U.S. Rep. Jim Cooper (D-TN-05) announced his re-election bid for 2020.
A statement by the congressman’s spokesman Chris Carroll said, “Jim is honored to represent Cheatham, Davidson, and Dickson counties in Congress, and he looks forward to running for re-election in 2020,” according to a story in The Tennessean.
Cooper handily won re-election Nov. 6 against Republican challenger Jody Ball by a margin of 67.8 percent to 32.2 percent, Ballotpedia said.
Cooper is not the only Tennessee politician to make an announcement about 2020 this week.
Lamar is finishing a stellar career in Tennessee politics. I honor him for his service, but I also hope he will use his last two years in office to challenge President Trump the way that Bob Corker has done. I am worried that the Tennessee Republican Party is losing the legacy of Howard Baker: his willingness to investigate his own president, to insist on fiscal discipline, open markets, and civil rights. America needs that fair-mindedness now more than ever.”
Cooper’s voting record is available here.
Last month Cooper signed a letter with 17 other House Democrats saying he would not vote for US. Rep. Nancy Pelosi (D-CA-52) as speaker of the House when Democrats officially take control of the chamber in January.
Cooper voted against Pelosi in 2011, 2013, twice in 2015 and 2017, each time coming after Democrats lost the House in 2010.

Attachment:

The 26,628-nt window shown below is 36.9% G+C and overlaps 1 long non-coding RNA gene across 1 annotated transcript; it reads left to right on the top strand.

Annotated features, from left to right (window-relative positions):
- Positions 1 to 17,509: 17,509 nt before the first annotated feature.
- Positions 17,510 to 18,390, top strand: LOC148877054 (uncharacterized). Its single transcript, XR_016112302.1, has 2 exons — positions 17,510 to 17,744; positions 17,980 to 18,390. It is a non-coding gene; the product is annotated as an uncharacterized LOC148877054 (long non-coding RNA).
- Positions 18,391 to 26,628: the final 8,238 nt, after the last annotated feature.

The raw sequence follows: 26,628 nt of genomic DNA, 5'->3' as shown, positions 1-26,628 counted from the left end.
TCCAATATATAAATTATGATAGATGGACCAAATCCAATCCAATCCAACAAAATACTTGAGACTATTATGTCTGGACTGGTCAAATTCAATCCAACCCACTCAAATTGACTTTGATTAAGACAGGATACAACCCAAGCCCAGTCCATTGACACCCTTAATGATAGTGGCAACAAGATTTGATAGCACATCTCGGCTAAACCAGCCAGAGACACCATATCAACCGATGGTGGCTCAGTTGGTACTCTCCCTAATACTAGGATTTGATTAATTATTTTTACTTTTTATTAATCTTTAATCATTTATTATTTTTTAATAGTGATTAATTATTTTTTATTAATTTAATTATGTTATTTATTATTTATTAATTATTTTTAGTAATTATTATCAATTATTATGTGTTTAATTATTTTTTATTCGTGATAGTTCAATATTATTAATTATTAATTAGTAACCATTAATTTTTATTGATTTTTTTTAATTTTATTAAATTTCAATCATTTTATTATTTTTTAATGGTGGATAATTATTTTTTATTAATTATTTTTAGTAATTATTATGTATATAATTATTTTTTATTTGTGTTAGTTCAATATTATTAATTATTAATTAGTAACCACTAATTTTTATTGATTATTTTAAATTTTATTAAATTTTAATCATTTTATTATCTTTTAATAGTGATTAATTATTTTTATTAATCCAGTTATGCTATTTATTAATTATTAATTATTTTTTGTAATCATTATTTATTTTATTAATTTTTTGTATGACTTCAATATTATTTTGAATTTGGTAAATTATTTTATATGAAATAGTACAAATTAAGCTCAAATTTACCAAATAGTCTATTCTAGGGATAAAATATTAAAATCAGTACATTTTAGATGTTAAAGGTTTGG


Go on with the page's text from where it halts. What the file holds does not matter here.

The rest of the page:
In July, Cooper refused to vote in support of the Immigration and Customs Enforcement (ICE) agency within the Department of Homeland Security by casting a “present” ballot rather than “yes” or “no” on a resolution in support of the agency.
Cooper has served in the 5th District since 2002, but that is not his only Congressional experience. He served in the 4th District from 1983 to 1995, his biography in the 2017-2018 Tennessee Blue Book says.
He is a member of the Committee on Armed Services, is Ranking Member on the Subcommittee on Strategic Forces, and is on the Committee on Oversight and Government Reform, his website says. The congressman has been married to Martha Cooper for 33 years. They have three children.
In addition to serving in Congress, Cooper is an adjunct professor of Health Care Management at Vanderbilt University Owen Graduate School of Management.
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